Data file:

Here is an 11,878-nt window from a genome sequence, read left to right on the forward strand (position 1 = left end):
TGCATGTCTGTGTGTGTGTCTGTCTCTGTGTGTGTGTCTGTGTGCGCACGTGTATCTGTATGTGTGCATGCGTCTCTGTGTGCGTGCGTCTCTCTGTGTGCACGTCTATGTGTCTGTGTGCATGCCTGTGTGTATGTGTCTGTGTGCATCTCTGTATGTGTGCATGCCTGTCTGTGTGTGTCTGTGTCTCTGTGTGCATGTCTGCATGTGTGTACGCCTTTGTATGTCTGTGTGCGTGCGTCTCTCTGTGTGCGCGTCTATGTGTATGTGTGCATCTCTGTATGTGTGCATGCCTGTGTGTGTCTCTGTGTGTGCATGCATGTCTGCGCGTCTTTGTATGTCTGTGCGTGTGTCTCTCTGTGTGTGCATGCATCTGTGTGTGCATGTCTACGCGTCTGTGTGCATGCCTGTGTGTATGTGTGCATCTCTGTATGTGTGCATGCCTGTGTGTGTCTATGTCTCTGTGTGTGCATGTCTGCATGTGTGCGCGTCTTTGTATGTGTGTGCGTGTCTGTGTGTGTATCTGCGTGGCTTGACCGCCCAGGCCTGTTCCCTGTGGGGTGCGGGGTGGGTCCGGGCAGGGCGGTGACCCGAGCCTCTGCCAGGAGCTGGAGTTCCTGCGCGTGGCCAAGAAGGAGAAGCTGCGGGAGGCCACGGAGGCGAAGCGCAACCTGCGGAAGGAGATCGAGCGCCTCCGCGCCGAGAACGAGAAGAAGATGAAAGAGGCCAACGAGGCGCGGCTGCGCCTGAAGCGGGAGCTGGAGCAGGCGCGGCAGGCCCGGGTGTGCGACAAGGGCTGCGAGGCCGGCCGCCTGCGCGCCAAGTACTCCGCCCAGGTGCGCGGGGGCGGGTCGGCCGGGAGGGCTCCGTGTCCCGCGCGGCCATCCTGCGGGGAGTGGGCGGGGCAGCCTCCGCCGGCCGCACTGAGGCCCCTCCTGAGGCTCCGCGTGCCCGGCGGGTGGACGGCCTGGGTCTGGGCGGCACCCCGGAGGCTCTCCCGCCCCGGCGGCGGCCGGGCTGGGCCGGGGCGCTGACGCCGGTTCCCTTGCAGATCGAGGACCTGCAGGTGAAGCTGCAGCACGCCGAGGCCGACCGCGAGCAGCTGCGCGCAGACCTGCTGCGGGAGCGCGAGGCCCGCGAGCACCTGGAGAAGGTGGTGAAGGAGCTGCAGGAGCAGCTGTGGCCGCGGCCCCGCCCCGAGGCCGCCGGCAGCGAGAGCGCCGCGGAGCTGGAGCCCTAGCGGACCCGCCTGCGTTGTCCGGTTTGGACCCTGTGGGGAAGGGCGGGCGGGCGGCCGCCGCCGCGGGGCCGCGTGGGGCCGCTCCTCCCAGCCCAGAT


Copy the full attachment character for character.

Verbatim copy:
Here is an 11,878-nt window from a genome sequence, read left to right on the forward strand (position 1 = left end):
TGCATGTCTGTGTGTGTGTCTGTCTCTGTGTGTGTGTCTGTGTGCGCACGTGTATCTGTATGTGTGCATGCGTCTCTGTGTGCGTGCGTCTCTCTGTGTGCACGTCTATGTGTCTGTGTGCATGCCTGTGTGTATGTGTCTGTGTGCATCTCTGTATGTGTGCATGCCTGTCTGTGTGTGTCTGTGTCTCTGTGTGCATGTCTGCATGTGTGTACGCCTTTGTATGTCTGTGTGCGTGCGTCTCTCTGTGTGCGCGTCTATGTGTATGTGTGCATCTCTGTATGTGTGCATGCCTGTGTGTGTCTCTGTGTGTGCATGCATGTCTGCGCGTCTTTGTATGTCTGTGCGTGTGTCTCTCTGTGTGTGCATGCATCTGTGTGTGCATGTCTACGCGTCTGTGTGCATGCCTGTGTGTATGTGTGCATCTCTGTATGTGTGCATGCCTGTGTGTGTCTATGTCTCTGTGTGTGCATGTCTGCATGTGTGCGCGTCTTTGTATGTGTGTGCGTGTCTGTGTGTGTATCTGCGTGGCTTGACCGCCCAGGCCTGTTCCCTGTGGGGTGCGGGGTGGGTCCGGGCAGGGCGGTGACCCGAGCCTCTGCCAGGAGCTGGAGTTCCTGCGCGTGGCCAAGAAGGAGAAGCTGCGGGAGGCCACGGAGGCGAAGCGCAACCTGCGGAAGGAGATCGAGCGCCTCCGCGCCGAGAACGAGAAGAAGATGAAAGAGGCCAACGAGGCGCGGCTGCGCCTGAAGCGGGAGCTGGAGCAGGCGCGGCAGGCCCGGGTGTGCGACAAGGGCTGCGAGGCCGGCCGCCTGCGCGCCAAGTACTCCGCCCAGGTGCGCGGGGGCGGGTCGGCCGGGAGGGCTCCGTGTCCCGCGCGGCCATCCTGCGGGGAGTGGGCGGGGCAGCCTCCGCCGGCCGCACTGAGGCCCCTCCTGAGGCTCCGCGTGCCCGGCGGGTGGACGGCCTGGGTCTGGGCGGCACCCCGGAGGCTCTCCCGCCCCGGCGGCGGCCGGGCTGGGCCGGGGCGCTGACGCCGGTTCCCTTGCAGATCGAGGACCTGCAGGTGAAGCTGCAGCACGCCGAGGCCGACCGCGAGCAGCTGCGCGCAGACCTGCTGCGGGAGCGCGAGGCCCGCGAGCACCTGGAGAAGGTGGTGAAGGAGCTGCAGGAGCAGCTGTGGCCGCGGCCCCGCCCCGAGGCCGCCGGCAGCGAGAGCGCCGCGGAGCTGGAGCCCTAGCGGACCCGCCTGCGTTGTCCGGTTTGGACCCTGTGGGGAAGGGCGGGCGGGCGGCCGCCGCCGCGGGGCCGCGTGGGGCCGCTCCTCCCAGCCCAGAT